No matter how high Schwarzenegger raises taxes, he's not going to fill the budget hole. It's the spending, stupid! And marginal increases in tax rates will be offset by decreases in taxable economic activity (investing, working, consuming).
California is doomed. For more on that subject, see here:
There’s good reason why most states won’t fall down the fiscal black hole where California now dwells. This is a state whose politicians, public sector unions and advocacy groups have been living in a fantasy world of overspending, investment-deadening taxation and job-killing regulation. Looking out over the state’s prospects and examining the budget deal that legislators have put together (jerry-rigged as it is with revenue gimmicks and unrealistic projections), the only question is who will be begging Washington for more money sooner, the banks, the auto companies or the Terminator?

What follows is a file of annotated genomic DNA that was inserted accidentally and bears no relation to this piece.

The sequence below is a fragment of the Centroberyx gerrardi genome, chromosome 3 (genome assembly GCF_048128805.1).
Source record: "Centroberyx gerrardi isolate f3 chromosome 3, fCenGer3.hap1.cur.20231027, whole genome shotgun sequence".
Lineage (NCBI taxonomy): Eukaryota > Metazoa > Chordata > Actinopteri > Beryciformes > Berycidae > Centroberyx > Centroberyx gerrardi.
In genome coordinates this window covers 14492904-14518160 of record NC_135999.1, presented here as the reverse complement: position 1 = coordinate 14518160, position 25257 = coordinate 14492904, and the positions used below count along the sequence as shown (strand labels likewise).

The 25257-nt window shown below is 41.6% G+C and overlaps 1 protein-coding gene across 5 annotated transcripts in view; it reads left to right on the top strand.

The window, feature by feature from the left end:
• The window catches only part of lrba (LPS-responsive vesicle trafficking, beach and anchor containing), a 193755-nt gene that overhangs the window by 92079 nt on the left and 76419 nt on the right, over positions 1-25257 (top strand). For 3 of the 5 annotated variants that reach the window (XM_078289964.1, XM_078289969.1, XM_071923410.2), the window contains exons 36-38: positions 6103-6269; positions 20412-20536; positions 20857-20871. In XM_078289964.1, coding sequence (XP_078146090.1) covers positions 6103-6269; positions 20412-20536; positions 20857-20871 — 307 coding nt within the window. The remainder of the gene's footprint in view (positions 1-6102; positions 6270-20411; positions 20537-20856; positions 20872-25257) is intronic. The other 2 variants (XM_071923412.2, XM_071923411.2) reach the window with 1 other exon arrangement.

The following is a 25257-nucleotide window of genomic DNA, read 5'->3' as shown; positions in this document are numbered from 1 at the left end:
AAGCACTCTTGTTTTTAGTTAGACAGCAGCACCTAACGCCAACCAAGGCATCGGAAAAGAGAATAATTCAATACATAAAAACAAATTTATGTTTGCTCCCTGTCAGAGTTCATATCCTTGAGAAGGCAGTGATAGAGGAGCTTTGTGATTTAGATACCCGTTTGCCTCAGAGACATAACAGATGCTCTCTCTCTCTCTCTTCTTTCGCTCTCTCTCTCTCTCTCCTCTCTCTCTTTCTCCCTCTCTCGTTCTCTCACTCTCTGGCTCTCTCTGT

The similarities between California and the auto companies are especially striking. Neither can afford their workforce. California schools pay their employees 35 percent more on average in wages and benefits than the national average (17 percent more when adjusted for the state’s higher standard of living), a significant bite because the state funds much of local education (to the tune of $42 billion last year). Benefits are a big part of these costs. A public employee in California with 30 years of service can already retire at 55 with more than half of his salary as pension, and public-safety workers can get 90 percent of their salary at age 50.
Another budget buster is California’s spending on social services, clocking in at about 70 percent more per capita than the national average. Leading the way is state spending on cash assistance programs (that is, welfare), where the state expends nearly three times more per resident than other states. There’s a good reason for this rich budget. California’s legislature has only reluctantly embraced federal welfare reform, and for years the state has had one of the worst records in moving people from welfare to work because state law limits the ability of welfare administrators to sanction those who refuse to participate in work programs.